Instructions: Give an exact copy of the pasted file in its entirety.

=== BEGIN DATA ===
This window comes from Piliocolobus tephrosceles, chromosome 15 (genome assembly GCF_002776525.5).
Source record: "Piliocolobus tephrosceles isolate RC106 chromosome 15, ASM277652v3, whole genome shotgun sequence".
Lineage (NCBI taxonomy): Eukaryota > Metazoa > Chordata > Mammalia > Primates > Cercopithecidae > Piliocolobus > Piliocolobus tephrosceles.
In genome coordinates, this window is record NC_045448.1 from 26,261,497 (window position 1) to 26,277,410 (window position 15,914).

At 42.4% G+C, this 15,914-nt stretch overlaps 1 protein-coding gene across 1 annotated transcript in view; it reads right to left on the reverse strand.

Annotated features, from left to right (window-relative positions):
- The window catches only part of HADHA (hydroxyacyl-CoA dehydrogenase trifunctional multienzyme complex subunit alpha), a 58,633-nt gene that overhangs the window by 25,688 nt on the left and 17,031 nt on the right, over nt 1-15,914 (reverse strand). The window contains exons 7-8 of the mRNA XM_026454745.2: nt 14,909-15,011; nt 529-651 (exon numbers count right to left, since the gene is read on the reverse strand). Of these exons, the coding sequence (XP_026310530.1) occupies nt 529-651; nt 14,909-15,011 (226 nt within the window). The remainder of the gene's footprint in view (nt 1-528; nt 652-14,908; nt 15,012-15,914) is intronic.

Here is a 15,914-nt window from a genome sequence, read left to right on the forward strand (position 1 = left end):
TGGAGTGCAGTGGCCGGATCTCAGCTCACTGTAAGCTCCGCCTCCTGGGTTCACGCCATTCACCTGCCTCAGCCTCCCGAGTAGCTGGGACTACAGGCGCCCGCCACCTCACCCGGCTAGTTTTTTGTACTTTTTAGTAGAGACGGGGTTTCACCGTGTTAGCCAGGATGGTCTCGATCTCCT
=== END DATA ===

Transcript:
This window comes from Piliocolobus tephrosceles, chromosome 15 (genome assembly GCF_002776525.5).
Source record: "Piliocolobus tephrosceles isolate RC106 chromosome 15, ASM277652v3, whole genome shotgun sequence".
Lineage (NCBI taxonomy): Eukaryota > Metazoa > Chordata > Mammalia > Primates > Cercopithecidae > Piliocolobus > Piliocolobus tephrosceles.
In genome coordinates, this window is record NC_045448.1 from 26,261,497 (window position 1) to 26,277,410 (window position 15,914).

At 42.4% G+C, this 15,914-nt stretch overlaps 1 protein-coding gene across 1 annotated transcript in view; it reads right to left on the reverse strand.

Annotated features, from left to right (window-relative positions):
- The window catches only part of HADHA (hydroxyacyl-CoA dehydrogenase trifunctional multienzyme complex subunit alpha), a 58,633-nt gene that overhangs the window by 25,688 nt on the left and 17,031 nt on the right, over nt 1-15,914 (reverse strand). The window contains exons 7-8 of the mRNA XM_026454745.2: nt 14,909-15,011; nt 529-651 (exon numbers count right to left, since the gene is read on the reverse strand). Of these exons, the coding sequence (XP_026310530.1) occupies nt 529-651; nt 14,909-15,011 (226 nt within the window). The remainder of the gene's footprint in view (nt 1-528; nt 652-14,908; nt 15,012-15,914) is intronic.

Here is a 15,914-nt window from a genome sequence, read left to right on the forward strand (position 1 = left end):
TGGAGTGCAGTGGCCGGATCTCAGCTCACTGTAAGCTCCGCCTCCTGGGTTCACGCCATTCACCTGCCTCAGCCTCCCGAGTAGCTGGGACTACAGGCGCCCGCCACCTCACCCGGCTAGTTTTTTGTACTTTTTAGTAGAGACGGGGTTTCACCGTGTTAGCCAGGATGGTCTCGATCTCCT